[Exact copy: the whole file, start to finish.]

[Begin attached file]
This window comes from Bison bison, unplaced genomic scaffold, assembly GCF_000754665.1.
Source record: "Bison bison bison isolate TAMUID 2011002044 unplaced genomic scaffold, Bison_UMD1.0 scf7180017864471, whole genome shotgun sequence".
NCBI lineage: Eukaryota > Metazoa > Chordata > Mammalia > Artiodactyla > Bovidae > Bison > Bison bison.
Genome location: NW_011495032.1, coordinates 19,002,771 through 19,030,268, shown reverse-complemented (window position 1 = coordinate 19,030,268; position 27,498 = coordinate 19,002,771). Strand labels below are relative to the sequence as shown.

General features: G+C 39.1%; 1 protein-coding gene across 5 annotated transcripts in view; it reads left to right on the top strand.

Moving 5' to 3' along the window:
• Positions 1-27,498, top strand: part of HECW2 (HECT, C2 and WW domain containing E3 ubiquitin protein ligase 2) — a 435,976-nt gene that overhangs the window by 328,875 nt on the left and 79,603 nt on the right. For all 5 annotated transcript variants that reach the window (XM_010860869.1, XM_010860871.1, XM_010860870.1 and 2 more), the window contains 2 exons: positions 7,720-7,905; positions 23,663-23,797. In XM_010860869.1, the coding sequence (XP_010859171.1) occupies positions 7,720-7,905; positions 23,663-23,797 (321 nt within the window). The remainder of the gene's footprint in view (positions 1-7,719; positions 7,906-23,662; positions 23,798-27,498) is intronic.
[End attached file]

This window comes from Bison bison, unplaced genomic scaffold, assembly GCF_000754665.1.
Source record: "Bison bison bison isolate TAMUID 2011002044 unplaced genomic scaffold, Bison_UMD1.0 scf7180017864471, whole genome shotgun sequence".
NCBI lineage: Eukaryota > Metazoa > Chordata > Mammalia > Artiodactyla > Bovidae > Bison > Bison bison.
Genome location: NW_011495032.1, coordinates 19,002,771 through 19,030,268, shown reverse-complemented (window position 1 = coordinate 19,030,268; position 27,498 = coordinate 19,002,771). Strand labels below are relative to the sequence as shown.

General features: G+C 39.1%; 1 protein-coding gene across 5 annotated transcripts in view; it reads left to right on the top strand.

Moving 5' to 3' along the window:
• Positions 1-27,498, top strand: part of HECW2 (HECT, C2 and WW domain containing E3 ubiquitin protein ligase 2) — a 435,976-nt gene that overhangs the window by 328,875 nt on the left and 79,603 nt on the right. For all 5 annotated transcript variants that reach the window (XM_010860869.1, XM_010860871.1, XM_010860870.1 and 2 more), the window contains 2 exons: positions 7,720-7,905; positions 23,663-23,797. In XM_010860869.1, the coding sequence (XP_010859171.1) occupies positions 7,720-7,905; positions 23,663-23,797 (321 nt within the window). The remainder of the gene's footprint in view (positions 1-7,719; positions 7,906-23,662; positions 23,798-27,498) is intronic.